Ferrari NV sold out a $2.1 million open-top version of its LaFerrari supercar before its public debut, underscoring the marque’s allure even as the former unit of Fiat Chrysler Automobiles NV widens its line-up with more affordable models.
That two-pronged strategy was on display at the Paris Motor Show on Thursday. At one end of the scale, the Italian sports-car maker teased visitors with the aura of the LaFerrari Aperta, which is limited to 200 vehicles and was so sought-after that a collector sued for being left off the buyer’s list. At the other end is the four-seat GTC4 Lusso T, equipped with a smaller V8 motor instead of the standard V12.
“For us a limited edition is a way to reward our clients,” Ferrari’s head of sales and marketing Enrico Galliera said at the Paris unveilings. The Lusso, meanwhile, is meant to fill a market gap. “There were a number of clients that were looking for something different. They were looking for the same emotion of driving a Ferrari-- which is sporty and versatile -- but at the same time is specifically designed to be driven every day.”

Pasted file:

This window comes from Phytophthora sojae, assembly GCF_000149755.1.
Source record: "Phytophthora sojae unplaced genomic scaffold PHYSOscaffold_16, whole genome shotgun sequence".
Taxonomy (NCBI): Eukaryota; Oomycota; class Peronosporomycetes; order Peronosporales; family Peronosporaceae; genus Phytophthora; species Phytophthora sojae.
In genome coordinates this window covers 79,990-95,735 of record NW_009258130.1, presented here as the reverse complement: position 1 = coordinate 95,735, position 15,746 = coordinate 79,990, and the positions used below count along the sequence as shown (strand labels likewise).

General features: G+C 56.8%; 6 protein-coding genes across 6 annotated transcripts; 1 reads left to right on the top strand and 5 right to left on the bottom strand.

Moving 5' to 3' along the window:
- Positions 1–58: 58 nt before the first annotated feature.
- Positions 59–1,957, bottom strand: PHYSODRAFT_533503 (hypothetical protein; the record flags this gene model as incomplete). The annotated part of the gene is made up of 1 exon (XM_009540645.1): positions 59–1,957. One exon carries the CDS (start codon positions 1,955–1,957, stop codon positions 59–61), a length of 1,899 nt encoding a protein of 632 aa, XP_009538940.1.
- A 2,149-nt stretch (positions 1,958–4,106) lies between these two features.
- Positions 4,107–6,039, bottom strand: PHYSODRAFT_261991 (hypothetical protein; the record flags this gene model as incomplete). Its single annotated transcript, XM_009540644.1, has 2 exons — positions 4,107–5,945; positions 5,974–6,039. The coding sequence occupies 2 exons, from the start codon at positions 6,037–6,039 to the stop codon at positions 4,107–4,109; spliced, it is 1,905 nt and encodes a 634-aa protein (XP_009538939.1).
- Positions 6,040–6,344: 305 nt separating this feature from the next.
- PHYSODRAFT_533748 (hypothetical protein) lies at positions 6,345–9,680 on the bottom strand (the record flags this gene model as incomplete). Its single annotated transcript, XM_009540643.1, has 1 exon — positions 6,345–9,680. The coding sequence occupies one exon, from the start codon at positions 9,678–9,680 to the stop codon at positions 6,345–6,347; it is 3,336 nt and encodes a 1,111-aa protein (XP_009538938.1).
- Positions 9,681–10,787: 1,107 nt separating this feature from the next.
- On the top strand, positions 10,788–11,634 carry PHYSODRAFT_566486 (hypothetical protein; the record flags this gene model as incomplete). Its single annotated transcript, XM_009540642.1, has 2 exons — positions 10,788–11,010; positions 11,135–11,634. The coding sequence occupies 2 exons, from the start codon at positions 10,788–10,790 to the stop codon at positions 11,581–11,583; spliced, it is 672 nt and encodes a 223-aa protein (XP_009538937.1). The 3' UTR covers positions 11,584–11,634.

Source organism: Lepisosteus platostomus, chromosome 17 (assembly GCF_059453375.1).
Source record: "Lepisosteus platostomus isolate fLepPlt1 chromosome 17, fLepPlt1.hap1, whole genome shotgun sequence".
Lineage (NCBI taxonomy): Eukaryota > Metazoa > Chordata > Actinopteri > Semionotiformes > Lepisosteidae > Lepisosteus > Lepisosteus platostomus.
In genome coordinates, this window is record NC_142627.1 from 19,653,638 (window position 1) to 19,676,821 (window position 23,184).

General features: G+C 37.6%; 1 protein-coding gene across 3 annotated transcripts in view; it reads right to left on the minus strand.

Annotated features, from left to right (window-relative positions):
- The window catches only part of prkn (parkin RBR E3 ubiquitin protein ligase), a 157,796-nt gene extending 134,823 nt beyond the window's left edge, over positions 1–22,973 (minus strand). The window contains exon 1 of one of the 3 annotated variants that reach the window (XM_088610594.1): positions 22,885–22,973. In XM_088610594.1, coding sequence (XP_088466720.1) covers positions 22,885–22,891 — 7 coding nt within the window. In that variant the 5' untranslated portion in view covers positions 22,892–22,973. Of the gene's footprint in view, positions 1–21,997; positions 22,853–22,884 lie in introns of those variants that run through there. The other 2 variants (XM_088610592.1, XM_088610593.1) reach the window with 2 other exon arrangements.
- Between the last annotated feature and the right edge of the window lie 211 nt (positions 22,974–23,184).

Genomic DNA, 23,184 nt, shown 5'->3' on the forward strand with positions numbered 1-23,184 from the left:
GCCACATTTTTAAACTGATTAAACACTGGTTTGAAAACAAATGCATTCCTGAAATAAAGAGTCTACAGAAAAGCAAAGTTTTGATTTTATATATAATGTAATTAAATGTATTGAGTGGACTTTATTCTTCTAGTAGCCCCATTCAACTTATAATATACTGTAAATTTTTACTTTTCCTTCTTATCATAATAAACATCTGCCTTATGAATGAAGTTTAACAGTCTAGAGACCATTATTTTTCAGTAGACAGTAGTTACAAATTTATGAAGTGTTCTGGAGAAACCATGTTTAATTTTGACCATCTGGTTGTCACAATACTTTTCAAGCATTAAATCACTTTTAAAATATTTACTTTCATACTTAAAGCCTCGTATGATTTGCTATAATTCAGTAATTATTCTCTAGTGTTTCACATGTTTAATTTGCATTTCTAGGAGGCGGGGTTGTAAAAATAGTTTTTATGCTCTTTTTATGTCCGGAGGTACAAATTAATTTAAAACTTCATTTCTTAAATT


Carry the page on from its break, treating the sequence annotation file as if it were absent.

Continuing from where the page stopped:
Ferrari has been under pressure to show that its strategy of wooing the world’s elite can work without the backing of a bigger player. The automaker’s stock has been below theinitial public offering price of $52 a share since November, and its ambition to broaden the brand beyond exotic cars and challenge luxury icons such as Hermes and Louis Vuitton has failed to make headway.
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